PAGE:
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Redskins Q&A: OL Coach Phil Rauscher Sheds Light On Wes Martin's Development


In the coming weeks, will be interviewing position coaches about younger players who have made significant contributions so far this season. Here's who we've interviewed so far:

This week's conversation is with offensive line coach Phil Rauscher about guard Wes Martin. The fourth-round rookie has made seven appearances this season and started three times in place of Pro Bowl right guard Brandon Scherff.

With Scherff now on Injured Reserve because of a shoulder issue, Martin will likely remain the starter for the final two games of 2019.

Question: What were your first impressions of Wes and how do you think he's developed since being drafted by the Redskins?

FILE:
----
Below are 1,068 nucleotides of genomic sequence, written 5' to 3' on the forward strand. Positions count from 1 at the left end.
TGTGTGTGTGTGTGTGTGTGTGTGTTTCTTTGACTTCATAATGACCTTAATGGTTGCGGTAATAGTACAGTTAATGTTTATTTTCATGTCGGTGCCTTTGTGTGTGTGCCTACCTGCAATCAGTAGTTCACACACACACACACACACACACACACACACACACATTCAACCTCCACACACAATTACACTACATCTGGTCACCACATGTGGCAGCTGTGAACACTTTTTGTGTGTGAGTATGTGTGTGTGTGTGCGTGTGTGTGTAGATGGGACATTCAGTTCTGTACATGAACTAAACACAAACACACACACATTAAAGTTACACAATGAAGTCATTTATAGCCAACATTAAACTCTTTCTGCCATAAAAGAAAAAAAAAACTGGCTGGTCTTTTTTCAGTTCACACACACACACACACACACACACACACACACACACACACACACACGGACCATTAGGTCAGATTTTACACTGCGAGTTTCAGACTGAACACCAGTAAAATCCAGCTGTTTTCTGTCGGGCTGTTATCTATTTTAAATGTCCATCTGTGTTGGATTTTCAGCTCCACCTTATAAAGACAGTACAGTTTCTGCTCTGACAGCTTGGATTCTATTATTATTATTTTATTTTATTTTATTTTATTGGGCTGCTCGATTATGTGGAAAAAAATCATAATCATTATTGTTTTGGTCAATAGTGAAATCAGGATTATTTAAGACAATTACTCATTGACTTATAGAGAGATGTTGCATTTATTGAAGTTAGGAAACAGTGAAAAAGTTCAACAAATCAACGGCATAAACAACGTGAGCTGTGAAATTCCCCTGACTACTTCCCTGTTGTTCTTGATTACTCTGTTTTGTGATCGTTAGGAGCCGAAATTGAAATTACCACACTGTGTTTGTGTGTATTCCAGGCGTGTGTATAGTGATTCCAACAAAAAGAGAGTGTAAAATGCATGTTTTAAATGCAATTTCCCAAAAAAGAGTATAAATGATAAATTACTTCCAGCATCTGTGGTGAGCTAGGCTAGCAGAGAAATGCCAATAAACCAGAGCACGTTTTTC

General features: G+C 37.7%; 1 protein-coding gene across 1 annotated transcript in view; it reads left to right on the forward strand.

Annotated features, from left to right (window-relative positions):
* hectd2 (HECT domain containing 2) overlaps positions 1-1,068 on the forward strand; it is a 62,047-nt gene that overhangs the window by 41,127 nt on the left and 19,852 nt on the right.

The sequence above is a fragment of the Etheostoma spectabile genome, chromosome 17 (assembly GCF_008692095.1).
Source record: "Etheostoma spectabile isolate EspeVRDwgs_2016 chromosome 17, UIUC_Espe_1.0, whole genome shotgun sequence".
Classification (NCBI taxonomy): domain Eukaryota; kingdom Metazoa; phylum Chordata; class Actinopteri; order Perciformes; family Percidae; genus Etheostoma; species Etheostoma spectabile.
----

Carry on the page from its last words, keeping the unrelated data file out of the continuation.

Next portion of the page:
Phil Rauscher: When Wes came in, he was a really strong player. He had some good things he did in pass protection, and in the run game he had a style of outmuscling people.

Now he's at a place where he's really starting to put together some techniques, and he's learning the different tools that it takes to be successful playing guard in the National Football League. He really does a nice job utilizing his natural ability with some taught ability, and he's really developing into a pretty solid guard.

He started last week, and that was his third start, and the development that he has shown since his start that he had earlier in the year was really noticeable. He did a really good job [against the Eagles].

He plays with good hands, he plays with good anchor, he plays with good feet, so it's kind of exciting to see.

Q: What specific differences did you see from his starts earlier in the season to his start against Philadelphia last week?